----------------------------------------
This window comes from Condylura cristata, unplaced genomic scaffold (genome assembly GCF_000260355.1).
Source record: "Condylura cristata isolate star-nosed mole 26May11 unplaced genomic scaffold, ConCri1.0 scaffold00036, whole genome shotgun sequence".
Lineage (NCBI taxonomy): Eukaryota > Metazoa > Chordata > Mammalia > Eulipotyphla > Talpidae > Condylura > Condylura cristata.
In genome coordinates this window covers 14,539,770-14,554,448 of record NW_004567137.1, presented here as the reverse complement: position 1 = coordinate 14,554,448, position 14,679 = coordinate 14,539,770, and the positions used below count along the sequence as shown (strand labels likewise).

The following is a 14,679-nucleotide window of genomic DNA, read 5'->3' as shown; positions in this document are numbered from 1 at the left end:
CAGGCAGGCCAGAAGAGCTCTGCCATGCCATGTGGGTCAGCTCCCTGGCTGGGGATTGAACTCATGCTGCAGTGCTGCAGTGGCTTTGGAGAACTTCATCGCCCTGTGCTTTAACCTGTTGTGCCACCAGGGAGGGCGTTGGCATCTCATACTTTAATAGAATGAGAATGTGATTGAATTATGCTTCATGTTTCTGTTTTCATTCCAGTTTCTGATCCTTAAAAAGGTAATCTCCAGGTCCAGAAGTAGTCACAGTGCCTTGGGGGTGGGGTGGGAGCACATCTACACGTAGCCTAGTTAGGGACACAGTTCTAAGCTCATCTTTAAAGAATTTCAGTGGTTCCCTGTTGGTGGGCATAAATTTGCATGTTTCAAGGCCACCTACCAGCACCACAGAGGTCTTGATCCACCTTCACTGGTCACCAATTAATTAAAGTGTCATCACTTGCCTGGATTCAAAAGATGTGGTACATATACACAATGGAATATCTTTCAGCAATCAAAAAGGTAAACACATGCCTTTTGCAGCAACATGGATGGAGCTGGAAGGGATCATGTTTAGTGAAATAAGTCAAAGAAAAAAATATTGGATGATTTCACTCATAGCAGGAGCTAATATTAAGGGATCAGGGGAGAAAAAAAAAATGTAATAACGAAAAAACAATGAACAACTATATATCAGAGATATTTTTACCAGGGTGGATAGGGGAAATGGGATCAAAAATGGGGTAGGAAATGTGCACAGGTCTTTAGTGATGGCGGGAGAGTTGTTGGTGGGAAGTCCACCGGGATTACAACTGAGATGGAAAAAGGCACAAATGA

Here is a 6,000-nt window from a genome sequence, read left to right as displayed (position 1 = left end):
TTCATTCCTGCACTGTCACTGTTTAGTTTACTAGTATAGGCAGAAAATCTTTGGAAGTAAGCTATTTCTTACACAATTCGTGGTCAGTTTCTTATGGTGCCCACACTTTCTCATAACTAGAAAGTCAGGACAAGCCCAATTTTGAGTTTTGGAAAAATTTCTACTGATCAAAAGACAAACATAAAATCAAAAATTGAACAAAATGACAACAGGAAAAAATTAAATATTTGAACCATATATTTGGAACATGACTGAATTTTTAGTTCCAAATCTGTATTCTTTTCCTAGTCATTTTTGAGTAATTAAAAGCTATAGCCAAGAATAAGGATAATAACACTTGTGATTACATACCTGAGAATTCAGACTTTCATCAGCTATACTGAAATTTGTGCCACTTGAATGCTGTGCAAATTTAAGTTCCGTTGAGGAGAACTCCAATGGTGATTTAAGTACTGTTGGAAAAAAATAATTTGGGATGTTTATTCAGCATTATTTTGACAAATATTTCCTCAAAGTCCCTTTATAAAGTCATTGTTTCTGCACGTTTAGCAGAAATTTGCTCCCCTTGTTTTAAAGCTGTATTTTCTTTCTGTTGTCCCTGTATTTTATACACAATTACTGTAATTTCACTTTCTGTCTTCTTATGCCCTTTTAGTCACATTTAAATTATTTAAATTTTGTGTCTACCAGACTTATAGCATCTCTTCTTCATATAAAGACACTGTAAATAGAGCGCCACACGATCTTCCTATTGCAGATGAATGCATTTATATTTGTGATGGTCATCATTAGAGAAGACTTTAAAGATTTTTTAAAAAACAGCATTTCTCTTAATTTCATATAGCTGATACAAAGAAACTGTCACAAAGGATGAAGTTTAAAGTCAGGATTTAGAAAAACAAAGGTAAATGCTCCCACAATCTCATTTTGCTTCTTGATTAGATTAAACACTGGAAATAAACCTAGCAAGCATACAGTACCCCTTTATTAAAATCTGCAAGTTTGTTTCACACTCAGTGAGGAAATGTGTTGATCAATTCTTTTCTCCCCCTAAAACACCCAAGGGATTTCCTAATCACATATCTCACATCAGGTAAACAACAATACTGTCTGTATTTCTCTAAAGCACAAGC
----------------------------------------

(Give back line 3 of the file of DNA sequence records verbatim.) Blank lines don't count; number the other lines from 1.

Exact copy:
Lineage (NCBI taxonomy): Eukaryota > Metazoa > Chordata > Mammalia > Eulipotyphla > Talpidae > Condylura > Condylura cristata.